Happy Birthday, Speak Its Name

CLICK ON THE SNOWFLAKE TO OPEN THE DOOR!

HAPPY HOLIDAYS FROM MARK R PROBST

I would like to congratulate Speak Its Name on its most noteworthy 2nd Anniversary. As I am a writer and publisher of historical fiction, this blog holds a special interest to me. I find that it provides detailed and insightful reviews as well as a comprehensive list of gay-related historical fiction.

So what is it about historical fiction that tickles my fancy and sends me soaring with delight? So many of today’s readers recoil at the mention of historical fiction, finding it impossible to relate to, or boring, or disliking it for some other vague reason. I think perhaps it stems from my childhood. How do all fairy tales and many children’s stories begin? “Once upon a time…” That implies the past and instantly a child knows the story will be filled with enchantment. Even George Lucas understood the allure of distance and history—“A long, long time ago in a galaxy far, far away…” Knowing that a story occurred in the past and in some remote land is what helps to spark our imaginations. I still remember as a child reading the first sentence of Little House in the Big Woods by Laura Ingalls Wilder, “Once upon a time, sixty years ago, a little girl lived in the Big Woods of Wisconsin, in a little gray house made of logs.” I was instantly swept away into the simple, joyous life of a pioneer family. When I was a bit older, I graduated to meatier fare with Scarlett and Rhett, and Elizabeth and Mr. Darcy. Born out of my childhood, my fascination with the past is something I’ve never outgrown. Whether it’s nostalgia or otherworldliness I don’t know. Perhaps it’s just that I fancy returning to a more innocent time. Whatever the reason, I’m much more comfortable reading about a reality that is far separated from my own and in later years I’ve even developed an interest in the more recent past, such as the 1950s and 1960s which already are beginning to feel quaint and old-fashioned.

So long live Speak Its Name! I hope gay historical fiction will be documented here for many years to come, though as the genre continues to grow exponentially, it may soon be impossible to keep up with!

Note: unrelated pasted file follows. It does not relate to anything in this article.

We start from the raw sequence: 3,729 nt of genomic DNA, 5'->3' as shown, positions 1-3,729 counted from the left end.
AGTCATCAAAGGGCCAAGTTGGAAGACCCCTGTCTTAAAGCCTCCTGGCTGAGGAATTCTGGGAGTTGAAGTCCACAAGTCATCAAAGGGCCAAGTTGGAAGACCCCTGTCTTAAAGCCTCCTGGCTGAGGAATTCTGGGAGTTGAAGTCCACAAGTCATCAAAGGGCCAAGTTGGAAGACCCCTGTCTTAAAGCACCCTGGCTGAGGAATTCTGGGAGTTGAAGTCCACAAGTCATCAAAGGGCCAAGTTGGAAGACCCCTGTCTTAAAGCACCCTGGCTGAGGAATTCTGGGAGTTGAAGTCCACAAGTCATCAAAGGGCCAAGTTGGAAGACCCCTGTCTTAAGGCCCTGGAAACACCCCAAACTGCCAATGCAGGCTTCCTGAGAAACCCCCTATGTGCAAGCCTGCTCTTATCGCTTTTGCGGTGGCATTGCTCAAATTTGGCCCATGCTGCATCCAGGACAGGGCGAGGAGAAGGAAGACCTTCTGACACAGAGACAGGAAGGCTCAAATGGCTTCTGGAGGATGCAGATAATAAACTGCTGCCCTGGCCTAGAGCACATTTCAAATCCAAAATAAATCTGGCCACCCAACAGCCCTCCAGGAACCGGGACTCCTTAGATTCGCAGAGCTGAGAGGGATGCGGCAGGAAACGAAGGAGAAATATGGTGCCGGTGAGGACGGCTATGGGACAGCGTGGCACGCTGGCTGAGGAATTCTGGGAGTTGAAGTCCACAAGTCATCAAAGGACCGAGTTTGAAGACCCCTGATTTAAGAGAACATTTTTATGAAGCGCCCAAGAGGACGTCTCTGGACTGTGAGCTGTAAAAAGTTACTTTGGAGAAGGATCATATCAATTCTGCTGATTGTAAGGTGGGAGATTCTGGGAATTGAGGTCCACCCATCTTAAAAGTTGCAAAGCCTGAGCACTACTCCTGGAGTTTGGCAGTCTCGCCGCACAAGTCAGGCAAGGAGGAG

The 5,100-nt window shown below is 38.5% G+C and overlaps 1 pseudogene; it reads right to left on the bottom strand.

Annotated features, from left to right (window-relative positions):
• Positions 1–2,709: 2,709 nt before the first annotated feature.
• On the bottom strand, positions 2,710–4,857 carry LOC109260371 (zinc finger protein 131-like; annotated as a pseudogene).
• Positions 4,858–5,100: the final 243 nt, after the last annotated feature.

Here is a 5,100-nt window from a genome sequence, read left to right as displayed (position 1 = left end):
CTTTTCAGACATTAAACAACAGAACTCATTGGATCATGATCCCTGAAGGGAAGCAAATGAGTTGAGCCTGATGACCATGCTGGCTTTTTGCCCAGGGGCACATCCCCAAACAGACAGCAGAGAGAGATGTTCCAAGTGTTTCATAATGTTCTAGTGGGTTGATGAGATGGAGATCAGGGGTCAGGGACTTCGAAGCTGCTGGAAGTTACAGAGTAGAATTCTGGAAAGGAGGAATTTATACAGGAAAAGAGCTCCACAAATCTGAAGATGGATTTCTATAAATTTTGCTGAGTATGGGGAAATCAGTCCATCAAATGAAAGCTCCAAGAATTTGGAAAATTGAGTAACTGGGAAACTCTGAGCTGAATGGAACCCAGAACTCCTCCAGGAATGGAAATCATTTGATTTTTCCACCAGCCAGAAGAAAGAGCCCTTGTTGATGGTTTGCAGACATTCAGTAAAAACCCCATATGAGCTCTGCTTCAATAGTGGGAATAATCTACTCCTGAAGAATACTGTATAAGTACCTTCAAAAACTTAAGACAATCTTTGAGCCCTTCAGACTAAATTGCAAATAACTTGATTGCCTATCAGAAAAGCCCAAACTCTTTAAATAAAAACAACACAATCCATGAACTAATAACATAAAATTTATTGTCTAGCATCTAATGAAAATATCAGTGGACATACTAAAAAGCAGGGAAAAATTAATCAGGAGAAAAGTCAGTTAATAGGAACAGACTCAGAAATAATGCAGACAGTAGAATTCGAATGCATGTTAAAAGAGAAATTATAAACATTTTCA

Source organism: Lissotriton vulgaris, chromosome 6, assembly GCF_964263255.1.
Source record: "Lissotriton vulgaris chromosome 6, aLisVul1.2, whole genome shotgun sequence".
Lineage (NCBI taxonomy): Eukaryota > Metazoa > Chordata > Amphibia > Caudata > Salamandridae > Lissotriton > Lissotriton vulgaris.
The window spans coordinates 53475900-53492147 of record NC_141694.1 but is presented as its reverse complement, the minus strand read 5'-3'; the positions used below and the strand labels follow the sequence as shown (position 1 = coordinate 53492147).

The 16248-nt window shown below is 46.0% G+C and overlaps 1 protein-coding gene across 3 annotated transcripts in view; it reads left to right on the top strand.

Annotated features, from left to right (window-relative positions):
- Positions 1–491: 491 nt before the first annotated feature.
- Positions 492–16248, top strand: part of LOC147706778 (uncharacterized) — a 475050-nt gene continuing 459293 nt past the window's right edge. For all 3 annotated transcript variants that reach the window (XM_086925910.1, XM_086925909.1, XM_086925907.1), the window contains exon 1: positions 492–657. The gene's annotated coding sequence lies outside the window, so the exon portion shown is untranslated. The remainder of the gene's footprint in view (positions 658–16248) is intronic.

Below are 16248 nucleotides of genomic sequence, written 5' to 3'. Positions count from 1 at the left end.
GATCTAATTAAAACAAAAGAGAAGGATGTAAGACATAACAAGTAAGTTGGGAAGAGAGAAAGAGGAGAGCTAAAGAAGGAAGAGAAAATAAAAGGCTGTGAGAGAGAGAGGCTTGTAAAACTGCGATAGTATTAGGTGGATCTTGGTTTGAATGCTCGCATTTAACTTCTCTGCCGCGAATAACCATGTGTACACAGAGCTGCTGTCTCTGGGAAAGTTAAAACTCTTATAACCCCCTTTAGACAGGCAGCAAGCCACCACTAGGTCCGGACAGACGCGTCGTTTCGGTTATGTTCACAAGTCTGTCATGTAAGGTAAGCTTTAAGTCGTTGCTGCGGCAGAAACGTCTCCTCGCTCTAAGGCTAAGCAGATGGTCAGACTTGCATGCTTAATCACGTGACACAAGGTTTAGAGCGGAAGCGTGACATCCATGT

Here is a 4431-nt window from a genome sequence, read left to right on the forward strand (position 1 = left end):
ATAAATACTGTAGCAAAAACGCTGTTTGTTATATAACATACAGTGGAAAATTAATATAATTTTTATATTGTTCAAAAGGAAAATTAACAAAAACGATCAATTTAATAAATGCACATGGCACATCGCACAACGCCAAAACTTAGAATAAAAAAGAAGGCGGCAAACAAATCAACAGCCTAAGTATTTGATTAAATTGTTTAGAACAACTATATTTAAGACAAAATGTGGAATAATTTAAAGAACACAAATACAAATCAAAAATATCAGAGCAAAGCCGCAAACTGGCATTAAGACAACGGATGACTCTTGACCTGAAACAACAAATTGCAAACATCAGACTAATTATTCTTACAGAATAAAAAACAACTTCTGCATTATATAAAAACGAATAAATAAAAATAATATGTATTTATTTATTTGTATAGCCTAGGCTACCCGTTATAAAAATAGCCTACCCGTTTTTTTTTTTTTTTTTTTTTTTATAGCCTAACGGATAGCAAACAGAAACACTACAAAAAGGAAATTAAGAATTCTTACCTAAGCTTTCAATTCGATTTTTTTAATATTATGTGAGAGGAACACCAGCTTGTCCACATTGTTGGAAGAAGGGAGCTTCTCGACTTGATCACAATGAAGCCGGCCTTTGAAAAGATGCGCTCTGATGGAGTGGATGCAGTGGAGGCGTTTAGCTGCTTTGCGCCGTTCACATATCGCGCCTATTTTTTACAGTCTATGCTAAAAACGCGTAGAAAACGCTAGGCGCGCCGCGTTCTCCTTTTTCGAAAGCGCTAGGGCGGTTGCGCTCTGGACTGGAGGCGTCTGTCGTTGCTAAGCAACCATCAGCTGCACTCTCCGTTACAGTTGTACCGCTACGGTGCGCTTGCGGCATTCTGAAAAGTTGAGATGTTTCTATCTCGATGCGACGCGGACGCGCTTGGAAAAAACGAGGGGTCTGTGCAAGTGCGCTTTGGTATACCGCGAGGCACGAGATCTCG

Mark R. Probst

Cheyenne Publishing – “Fiction celebrating unique voices of the past”

Advent Calendar Giveaway!

Cheyenne Publishing is giving away a signed copy of “The Filly” To enter, simply send an email to webmaster@iglou.com with the correct answer to this question:

Who are Currer Bell, Ellis Bell, and Acton Bell?

10 Responses

  1. So well put, mate – especially the bit about the 1960s. Seem like another world…

    Charlie

  2. Since my dad fought in WWII and I was born not all that long after it ended, it feels a little strange to see books set in that time labeled “historical.” Of course, to some folks, ‘historical’ is pre-VCR…

  3. The same with historical fiction for GLBT teens! Huzzah! :)

    When I cracked open Victor Hugo’s novels as a sophomore in high school, I was completely floored by the alien-ness of it all. Everything seemed so familiar and yet not, and the bizarre disparity and universality of values and behavior kept me picking up more classics.

    I also developed a monumental tween crush on Charles Darnay. XD

    • I adored Sidney Carton; Darnay was too nice. And I loved the Young Soldier in The Red Badge of Courage. And I liked Huck a lot more than Tom. I was always drawn to the scruffy bad boys, cowards, and lazy boys. And they always managed to redeem themselves in one way or another. (g)

      I hadn’t given it much thought until now, but every book I can remember reading and loving in school was historical. Even poetry: I still think John Brown’s Body is the best book ever.

      I’d like to add my “Happy Birthday” SIN to Mark’s good wishes. It’s hard to believe it’s been that long already.

  4. Hmmm. Since all of Santa’s reindeer, and some of his elves have names, might Currer, Ellis, and Acton be some of the Jingle Bells?

  5. Happy Birthday too! The 1980s seem historical to me, but I’m probably not a good one to ask.

  6. Hayden said: “You’re right. It was Sidney Carton I crushed on, not Charles Darnay.”

    Tough luck, Toots. Sidney’s mine and I scratch. (g)

    Boy, we historical literary types really take it seriously, don’t we!!!

  7. Hmmmm.

    Sounds like another name for the three Stoodges?

    Tinker Bell’s fairy brothers?

    A new historical gay menage coming soon?

    Okay… three strikes and I’m out!

    I celebrate with you – to the continued success Of Speak It’s Name!

    Hurrah!

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